Segment 1. Let's Talk about Probability
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The direct YouTube link is http://youtu.be/H5WjVgL6Nh4
Bill's comments on this segment
Well, I do sound nervous! This was one of my first webcasts. The production values get a little better with later segments. However, the material here is important, so be sure you understand it before going on.
Here is a link to the paper by R.T. Cox, discussed on slide 2. It's surprisingly readable for something so fundamental.
1. Prove that Failed to parse (unknown error): P(ABC) = P(B)P(C|B)P(A|BC) .
2. What is the probability that the sum of two dice is odd with neither being a 4?
To Think About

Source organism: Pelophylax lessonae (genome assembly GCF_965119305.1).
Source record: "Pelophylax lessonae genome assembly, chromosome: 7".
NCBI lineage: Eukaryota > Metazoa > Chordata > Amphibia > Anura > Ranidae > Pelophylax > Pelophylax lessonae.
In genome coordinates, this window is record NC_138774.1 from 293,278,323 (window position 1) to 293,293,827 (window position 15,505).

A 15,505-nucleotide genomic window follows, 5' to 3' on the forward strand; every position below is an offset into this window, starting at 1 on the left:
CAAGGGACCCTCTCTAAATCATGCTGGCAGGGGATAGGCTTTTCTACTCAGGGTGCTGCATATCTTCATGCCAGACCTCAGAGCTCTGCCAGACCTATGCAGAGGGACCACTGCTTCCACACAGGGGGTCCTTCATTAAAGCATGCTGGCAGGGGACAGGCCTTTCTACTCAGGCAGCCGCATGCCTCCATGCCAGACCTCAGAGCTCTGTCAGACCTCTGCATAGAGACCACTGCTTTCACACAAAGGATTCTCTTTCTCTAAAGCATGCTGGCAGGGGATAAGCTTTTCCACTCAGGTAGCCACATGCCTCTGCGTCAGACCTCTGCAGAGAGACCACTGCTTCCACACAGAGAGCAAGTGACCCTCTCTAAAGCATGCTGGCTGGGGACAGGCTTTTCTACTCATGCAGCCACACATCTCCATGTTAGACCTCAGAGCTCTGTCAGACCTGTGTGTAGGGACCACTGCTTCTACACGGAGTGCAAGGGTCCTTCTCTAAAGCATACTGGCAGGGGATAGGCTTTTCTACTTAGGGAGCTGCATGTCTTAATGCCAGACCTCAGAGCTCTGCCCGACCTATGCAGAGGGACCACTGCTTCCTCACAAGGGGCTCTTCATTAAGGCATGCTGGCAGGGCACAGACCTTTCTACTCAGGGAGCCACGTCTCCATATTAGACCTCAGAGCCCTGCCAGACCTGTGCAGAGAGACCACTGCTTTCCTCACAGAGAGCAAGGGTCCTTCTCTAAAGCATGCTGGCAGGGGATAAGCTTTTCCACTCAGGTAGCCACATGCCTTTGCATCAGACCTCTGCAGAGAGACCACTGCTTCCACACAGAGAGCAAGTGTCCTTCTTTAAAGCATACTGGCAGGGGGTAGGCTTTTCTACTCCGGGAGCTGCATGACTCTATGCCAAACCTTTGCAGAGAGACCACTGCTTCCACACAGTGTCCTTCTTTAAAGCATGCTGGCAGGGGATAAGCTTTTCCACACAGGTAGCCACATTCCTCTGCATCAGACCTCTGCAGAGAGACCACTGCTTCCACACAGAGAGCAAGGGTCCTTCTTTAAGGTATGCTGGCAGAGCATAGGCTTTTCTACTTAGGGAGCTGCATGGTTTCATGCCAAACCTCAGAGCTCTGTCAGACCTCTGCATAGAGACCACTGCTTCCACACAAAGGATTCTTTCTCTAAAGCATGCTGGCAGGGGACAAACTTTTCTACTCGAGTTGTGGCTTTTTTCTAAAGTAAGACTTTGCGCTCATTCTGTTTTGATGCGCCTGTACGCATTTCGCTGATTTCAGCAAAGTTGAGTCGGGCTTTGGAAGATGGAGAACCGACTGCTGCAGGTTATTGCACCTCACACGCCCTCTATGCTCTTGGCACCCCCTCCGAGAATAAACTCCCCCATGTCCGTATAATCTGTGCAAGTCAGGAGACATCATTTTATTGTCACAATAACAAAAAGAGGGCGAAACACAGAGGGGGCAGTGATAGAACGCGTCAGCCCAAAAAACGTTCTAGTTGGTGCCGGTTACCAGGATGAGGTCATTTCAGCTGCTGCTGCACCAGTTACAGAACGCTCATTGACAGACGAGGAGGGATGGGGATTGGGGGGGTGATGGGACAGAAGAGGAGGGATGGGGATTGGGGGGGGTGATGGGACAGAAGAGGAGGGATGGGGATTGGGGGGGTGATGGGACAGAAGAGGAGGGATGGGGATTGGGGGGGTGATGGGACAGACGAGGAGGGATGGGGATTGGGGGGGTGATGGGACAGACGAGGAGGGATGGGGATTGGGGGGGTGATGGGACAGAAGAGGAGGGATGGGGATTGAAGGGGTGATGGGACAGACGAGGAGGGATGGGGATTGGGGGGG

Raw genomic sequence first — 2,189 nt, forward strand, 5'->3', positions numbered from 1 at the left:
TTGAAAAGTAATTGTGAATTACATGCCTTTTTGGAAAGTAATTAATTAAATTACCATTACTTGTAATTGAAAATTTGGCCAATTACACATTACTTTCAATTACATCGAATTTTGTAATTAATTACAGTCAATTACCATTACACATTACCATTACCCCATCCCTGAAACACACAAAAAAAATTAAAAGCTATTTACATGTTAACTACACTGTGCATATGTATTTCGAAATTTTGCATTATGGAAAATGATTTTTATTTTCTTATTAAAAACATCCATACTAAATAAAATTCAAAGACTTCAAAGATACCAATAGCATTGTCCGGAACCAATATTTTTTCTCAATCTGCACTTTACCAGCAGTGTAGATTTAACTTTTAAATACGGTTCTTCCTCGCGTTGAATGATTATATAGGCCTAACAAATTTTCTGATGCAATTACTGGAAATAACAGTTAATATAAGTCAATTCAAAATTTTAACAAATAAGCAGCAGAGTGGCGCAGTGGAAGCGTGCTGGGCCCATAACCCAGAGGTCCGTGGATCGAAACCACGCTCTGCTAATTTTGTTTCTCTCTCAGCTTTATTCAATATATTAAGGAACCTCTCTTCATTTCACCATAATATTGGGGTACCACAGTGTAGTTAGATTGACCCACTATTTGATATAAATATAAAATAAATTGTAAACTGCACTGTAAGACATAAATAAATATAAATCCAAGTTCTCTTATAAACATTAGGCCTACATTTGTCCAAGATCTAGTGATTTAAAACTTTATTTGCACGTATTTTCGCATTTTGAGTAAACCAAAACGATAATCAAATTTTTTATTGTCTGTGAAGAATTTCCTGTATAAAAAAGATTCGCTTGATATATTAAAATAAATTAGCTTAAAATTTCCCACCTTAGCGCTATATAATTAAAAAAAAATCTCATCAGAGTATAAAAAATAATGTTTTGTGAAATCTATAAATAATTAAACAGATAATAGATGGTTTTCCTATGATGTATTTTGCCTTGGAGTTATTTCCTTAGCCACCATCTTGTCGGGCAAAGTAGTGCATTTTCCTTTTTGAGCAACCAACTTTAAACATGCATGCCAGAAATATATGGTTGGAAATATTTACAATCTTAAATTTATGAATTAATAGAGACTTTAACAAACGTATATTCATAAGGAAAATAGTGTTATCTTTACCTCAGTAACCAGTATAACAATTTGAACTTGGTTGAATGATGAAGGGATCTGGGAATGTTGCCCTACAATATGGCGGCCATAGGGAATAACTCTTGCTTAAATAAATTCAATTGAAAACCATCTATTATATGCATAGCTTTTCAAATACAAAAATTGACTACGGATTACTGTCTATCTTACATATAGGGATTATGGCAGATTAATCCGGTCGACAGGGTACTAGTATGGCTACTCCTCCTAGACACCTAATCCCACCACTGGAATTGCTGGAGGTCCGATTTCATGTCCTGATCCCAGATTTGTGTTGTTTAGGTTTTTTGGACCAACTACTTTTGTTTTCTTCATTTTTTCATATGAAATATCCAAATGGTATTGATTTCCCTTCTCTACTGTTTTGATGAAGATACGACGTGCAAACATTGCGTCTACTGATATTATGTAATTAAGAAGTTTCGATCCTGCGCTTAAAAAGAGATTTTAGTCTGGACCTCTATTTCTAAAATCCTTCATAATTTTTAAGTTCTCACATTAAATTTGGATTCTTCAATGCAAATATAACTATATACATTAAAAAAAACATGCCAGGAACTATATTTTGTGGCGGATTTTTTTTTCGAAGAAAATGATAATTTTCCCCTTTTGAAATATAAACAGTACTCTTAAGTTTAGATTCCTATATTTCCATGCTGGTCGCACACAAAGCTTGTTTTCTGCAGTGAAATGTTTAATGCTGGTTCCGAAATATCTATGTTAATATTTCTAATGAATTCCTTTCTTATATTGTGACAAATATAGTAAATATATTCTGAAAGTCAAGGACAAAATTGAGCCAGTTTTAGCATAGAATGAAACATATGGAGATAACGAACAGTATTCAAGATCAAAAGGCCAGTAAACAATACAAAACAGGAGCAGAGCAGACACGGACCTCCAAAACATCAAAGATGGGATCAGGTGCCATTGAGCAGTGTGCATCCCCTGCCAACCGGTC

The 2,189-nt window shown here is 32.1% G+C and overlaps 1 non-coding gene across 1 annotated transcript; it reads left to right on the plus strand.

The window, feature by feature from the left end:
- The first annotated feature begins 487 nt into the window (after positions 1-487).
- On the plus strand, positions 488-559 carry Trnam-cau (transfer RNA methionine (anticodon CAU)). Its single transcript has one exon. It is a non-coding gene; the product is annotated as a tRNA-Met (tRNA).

1. First-order logic is a type of propositional calculus with propositions Failed to parse (unknown error): a,b,c and quantifier symbols Failed to parse (unknown error): \forall and Failed to parse (unknown error): \exists . This allows statements like "Socrates is a philosopher", "Socrates is a man", "There exists a philosopher who is not a man", etc. Can you use first-order logic as a calculus of inference? Is it the same as using the probability axioms? If not, then which of Cox's suppositions is violated?
2. You are an oracle that, when asked, says "yes" with probability Failed to parse (unknown error): P and "no" with probability Failed to parse (unknown error): 1-P . How do you do this using only a fair, two-sided coin? As we did in class. Represent P as a binary number. Whenever
3. For the trout/minnow problem, what if you want to know the probability that the Nth fish caught is a trout, for N=1,2,3,... What is an efficient way to set up this calculation? (Hint: If you ever learned the word "Markov", this might be a good time to remember it!)